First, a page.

Banks Must Follow Foreclosure Requirements in FHA Loans
In many contracts there are what are known as conditions precedent to fulfilling obligations under the contract. These requirements must be fulfilled before a lawsuit for breach of the contract can be brought. A case that went under the radar a few months back is worth examining, as it shows another defense that homeowners have against banks seeking to foreclose on them.
What are Conditions Precedent?
Conditions precedent can be thought of as prerequisites. They are required steps that must be completed before a contract can be enforced. Mortgages and home loans (promissory notes) are contracts, and have prerequisites. One common prerequisite is the obligation by the lender to send the borrower notice of default.
The loan contract says that the notice of default must be sent before a bank can foreclose. This is why homeowners get these letters, listing everything they would need to pay to bring the loan current. Without the letter, the condition precedent is not satisfied and there is no legal ability to foreclose.
Requirements in FHA Loans
In Federal Housing Administration (FHA) loans, there are many conditions precedent that must be satisfied before a bank can foreclose—more so than in a standard traditional mortgage. This is because the government acts as an insurer for banks in FHA loans, and wants to make sure the bank does everything that it can to avoid foreclosure, and thus, to avoid the government from having to pay the lender.
One such condition precedent is the requirement that before the loan goes more than three months in default, a representative from the lender must meet in person face to face with the borrower to discuss available modification or work out options. If a meeting does not happen, the lender must show it made a good faith effort to arrange one.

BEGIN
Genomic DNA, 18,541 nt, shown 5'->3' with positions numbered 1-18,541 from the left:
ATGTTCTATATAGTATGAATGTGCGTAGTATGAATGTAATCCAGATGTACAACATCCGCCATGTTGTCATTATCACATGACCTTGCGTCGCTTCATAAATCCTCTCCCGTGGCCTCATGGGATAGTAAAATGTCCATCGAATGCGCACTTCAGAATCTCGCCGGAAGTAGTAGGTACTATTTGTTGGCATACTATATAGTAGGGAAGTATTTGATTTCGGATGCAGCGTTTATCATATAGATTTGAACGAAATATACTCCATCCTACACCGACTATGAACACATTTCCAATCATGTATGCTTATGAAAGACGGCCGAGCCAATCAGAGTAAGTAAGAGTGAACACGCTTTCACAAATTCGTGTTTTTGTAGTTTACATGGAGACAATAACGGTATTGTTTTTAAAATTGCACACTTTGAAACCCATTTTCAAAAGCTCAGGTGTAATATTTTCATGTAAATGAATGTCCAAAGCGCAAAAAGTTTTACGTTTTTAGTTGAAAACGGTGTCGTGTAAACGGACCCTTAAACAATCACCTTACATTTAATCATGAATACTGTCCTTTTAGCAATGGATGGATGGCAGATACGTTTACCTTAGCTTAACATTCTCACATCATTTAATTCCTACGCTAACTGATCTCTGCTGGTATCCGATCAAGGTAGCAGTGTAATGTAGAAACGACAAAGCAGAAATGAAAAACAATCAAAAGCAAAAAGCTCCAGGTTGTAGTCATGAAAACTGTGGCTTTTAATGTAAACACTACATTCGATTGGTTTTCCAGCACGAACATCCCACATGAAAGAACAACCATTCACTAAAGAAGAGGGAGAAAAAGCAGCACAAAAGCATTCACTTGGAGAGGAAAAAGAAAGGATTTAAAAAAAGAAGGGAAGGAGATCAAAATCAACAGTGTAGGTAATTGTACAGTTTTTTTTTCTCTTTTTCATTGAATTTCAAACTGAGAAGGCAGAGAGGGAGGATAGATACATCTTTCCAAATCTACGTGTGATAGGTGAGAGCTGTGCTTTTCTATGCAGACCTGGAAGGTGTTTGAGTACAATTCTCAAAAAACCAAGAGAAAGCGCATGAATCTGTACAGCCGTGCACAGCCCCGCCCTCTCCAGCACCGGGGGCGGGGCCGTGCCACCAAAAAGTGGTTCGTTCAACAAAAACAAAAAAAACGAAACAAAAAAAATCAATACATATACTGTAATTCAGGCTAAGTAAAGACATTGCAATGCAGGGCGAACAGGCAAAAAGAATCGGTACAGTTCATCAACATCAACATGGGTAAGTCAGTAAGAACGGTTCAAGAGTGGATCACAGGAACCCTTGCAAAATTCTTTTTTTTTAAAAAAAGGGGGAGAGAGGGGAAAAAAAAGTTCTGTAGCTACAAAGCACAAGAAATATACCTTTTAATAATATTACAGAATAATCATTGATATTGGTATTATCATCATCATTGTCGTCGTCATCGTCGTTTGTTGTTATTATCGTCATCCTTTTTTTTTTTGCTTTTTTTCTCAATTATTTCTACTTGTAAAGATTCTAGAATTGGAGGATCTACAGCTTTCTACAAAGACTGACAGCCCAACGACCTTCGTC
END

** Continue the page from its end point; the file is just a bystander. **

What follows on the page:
Face to Face Meetings
In reality, very few lenders actually comply with this requirement. However, a recent Florida case is a reminder of how important the requirement is. In the case, the homeowner said that she did not recall any effort by the bank to meet with her before she was three months in default.
The bank’s witness said that he had no knowledge of whether there was a meeting, but that it was the bank’s general practice to do so with FHA loans.
The homeowner argued that there was no evidence that the condition precedent of the meeting ever happened, and thus, no foreclosure could be entered. Foreclosure was granted anyway, and the homeowner appealed.
On appeal, the Court said that just like a bank must send notice of default as a prerequisite to foreclosing, the bank must also provide evidence of a face to face meeting when foreclosing on an FHA loan. As the bank presented no evidence of the meeting at trial, it was not permitted to foreclose. The appellate court ordered that the foreclosure against the homeowner be dismissed.
Make sure that you have all possible defenses available to you if you need to fight against a foreclosure. Contact Jacobs Legal to speak with one of our Miami consumer rights attorneys today.